Last week, GM and the United Auto Workers union came to an agreement that would allow a Michigan car plant to produce a sub-compact car as long as the plant's employees agreed to, on average, a 20 percent reduction in wages. The move was highlighted as a reasonable compromise by The Washington Post's Steven Pearlstein, who pondered whether this type of wage-cutting would be the most realistic way of saving jobs. Wage cutting, he argued, would at least allow workers to take jobs "at the globally competitive, market-clearing wage and hope to build back up from there." Naturally, other pundits had their own ideas about the best way to rebuild American industry:

  • Wage Cuts May Be the Only Way to Get America to Work  The Washington Post's Steven Pearlstein concludes that the GM-UAW deal is a microcosm of American industry: "There are lots of reasons why American companies like GM have lost market share....but one is that in too many industries, our labor costs are now too high to be globally competitive. Reducing wages and benefits in those industries would not only help to create and save jobs, but would also force a further reduction in consumption and living standards that is necessary to bring the U.S. economy back into balance."
  • Nominal Wage Cuts Aren't An 'Attractive' Option  ThinkProgress's Matthew Yglesias explains: "If you force nominal wage cuts on an indebted population, you get an unbalanced deflation where existing debt obligations come to consume a larger and larger share of income. Alternatively, if you reduce real compensation via currency devaluation or higher inflation you reduce income and debt alike allowing us to dig out of the balance sheet hole more quickly."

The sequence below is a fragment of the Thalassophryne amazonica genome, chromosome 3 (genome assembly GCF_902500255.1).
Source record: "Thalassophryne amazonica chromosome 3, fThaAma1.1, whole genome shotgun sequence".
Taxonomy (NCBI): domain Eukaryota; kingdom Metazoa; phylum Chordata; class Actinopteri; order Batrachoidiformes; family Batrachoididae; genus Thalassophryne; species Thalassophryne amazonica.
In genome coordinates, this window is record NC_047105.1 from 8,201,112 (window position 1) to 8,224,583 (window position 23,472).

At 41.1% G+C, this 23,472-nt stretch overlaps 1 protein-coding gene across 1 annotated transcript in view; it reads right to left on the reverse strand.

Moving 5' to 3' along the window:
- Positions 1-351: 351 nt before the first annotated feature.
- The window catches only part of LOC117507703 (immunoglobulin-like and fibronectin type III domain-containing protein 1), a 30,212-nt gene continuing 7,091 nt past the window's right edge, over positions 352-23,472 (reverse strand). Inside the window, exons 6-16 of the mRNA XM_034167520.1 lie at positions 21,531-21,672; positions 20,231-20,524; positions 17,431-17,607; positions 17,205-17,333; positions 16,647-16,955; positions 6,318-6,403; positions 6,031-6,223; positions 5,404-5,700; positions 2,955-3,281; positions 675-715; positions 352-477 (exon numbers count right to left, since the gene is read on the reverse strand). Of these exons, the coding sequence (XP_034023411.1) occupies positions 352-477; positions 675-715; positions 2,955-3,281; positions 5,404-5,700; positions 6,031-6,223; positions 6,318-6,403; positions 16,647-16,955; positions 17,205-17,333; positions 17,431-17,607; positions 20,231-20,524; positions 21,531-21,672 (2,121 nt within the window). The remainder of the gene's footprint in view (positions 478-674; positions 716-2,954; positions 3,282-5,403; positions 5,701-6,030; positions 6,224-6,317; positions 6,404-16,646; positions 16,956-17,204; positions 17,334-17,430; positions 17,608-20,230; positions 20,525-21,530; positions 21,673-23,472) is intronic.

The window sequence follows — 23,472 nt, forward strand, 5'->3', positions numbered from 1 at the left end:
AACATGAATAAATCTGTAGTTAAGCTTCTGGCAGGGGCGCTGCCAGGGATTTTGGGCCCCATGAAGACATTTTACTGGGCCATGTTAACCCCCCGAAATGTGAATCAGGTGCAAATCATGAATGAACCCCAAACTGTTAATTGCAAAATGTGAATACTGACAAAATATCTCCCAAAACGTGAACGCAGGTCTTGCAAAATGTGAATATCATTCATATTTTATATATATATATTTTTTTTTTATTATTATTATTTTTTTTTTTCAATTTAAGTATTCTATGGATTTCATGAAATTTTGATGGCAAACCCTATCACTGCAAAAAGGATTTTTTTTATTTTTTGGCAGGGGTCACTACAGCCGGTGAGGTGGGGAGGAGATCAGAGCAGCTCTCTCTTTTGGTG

• There Are Other Creative 'Wage Structures'  The Atlantic's Derek Thompson notes some strategies that haven't really been tried to get the economy rolling again: "We haven't tried 'job-sharing,' the German plan where government and employers split the check for workers to keep more people in their old jobs even when demand for their product falls. We also haven't really tried direct hiring....If work is cheap, and out-of-work construction workers are plentiful, and we're paying them already to be unemployed, why not continue to pay them ... to work!"
  • The Lower Wage Earners Don't Have To Be the Ones With Wages Cut   Dean Baker at Seeking Alpha takes issue with Pearlstein's "implication" that the "wages of less-educated workers more generally must fall." Actually it was government intervention that helped shield the salaries of the "investment bankers, corporate executives, and newspaper columnists" that the Washington Post columnist mentions. Baker cites the bank bail-out, the lenient rules of corporate governance and laws that shield highly-educated professionals from international competition as examples of the government intervention to help these high earners. "By contrast," he argues. "Trade policy was deliberately designed to put U.S. manufacturing workers in direct competition with the lowest paid workers in the world."
  • Our Most Enduring Economic Problem was highlighted by Pearlstein, argues Mother Jones' Kevin Drum. The Washington Post columnist argues that America needs to "grab a bigger share of global markets" and the the way to do that is through exports. Drum doesn't see that happening unless the dollar continues to fall "a lot" and it makes "U.S. exports to the rest of the world cheaper and everyone else's export to us more expensive."